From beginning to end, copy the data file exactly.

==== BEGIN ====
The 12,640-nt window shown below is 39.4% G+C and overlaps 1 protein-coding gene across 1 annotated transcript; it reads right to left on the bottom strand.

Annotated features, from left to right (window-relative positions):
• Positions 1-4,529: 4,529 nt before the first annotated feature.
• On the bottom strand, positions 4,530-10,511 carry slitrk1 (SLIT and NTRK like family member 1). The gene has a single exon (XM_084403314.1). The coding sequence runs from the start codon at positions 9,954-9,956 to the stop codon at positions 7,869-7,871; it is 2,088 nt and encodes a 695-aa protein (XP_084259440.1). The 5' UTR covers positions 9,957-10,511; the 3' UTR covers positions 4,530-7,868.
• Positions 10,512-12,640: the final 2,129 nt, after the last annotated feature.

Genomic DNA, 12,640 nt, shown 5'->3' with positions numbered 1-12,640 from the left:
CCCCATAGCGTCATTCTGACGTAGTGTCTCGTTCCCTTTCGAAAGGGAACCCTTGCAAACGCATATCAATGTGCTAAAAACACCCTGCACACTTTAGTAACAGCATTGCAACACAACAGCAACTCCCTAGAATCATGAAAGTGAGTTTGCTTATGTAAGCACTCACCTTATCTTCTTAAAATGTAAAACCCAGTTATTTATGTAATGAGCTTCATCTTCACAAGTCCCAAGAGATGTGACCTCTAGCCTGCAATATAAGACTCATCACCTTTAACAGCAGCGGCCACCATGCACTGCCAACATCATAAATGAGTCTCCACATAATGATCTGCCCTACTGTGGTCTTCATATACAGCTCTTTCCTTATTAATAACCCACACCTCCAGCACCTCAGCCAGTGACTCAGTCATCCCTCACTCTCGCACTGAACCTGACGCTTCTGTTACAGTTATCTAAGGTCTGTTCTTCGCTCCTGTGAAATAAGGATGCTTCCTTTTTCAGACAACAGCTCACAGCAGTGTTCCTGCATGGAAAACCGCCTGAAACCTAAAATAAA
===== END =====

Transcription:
The 12,640-nt window shown below is 39.4% G+C and overlaps 1 protein-coding gene across 1 annotated transcript; it reads right to left on the bottom strand.

Annotated features, from left to right (window-relative positions):
• Positions 1-4,529: 4,529 nt before the first annotated feature.
• On the bottom strand, positions 4,530-10,511 carry slitrk1 (SLIT and NTRK like family member 1). The gene has a single exon (XM_084403314.1). The coding sequence runs from the start codon at positions 9,954-9,956 to the stop codon at positions 7,869-7,871; it is 2,088 nt and encodes a 695-aa protein (XP_084259440.1). The 5' UTR covers positions 9,957-10,511; the 3' UTR covers positions 4,530-7,868.
• Positions 10,512-12,640: the final 2,129 nt, after the last annotated feature.

Genomic DNA, 12,640 nt, shown 5'->3' with positions numbered 1-12,640 from the left:
CCCCATAGCGTCATTCTGACGTAGTGTCTCGTTCCCTTTCGAAAGGGAACCCTTGCAAACGCATATCAATGTGCTAAAAACACCCTGCACACTTTAGTAACAGCATTGCAACACAACAGCAACTCCCTAGAATCATGAAAGTGAGTTTGCTTATGTAAGCACTCACCTTATCTTCTTAAAATGTAAAACCCAGTTATTTATGTAATGAGCTTCATCTTCACAAGTCCCAAGAGATGTGACCTCTAGCCTGCAATATAAGACTCATCACCTTTAACAGCAGCGGCCACCATGCACTGCCAACATCATAAATGAGTCTCCACATAATGATCTGCCCTACTGTGGTCTTCATATACAGCTCTTTCCTTATTAATAACCCACACCTCCAGCACCTCAGCCAGTGACTCAGTCATCCCTCACTCTCGCACTGAACCTGACGCTTCTGTTACAGTTATCTAAGGTCTGTTCTTCGCTCCTGTGAAATAAGGATGCTTCCTTTTTCAGACAACAGCTCACAGCAGTGTTCCTGCATGGAAAACCGCCTGAAACCTAAAATAAA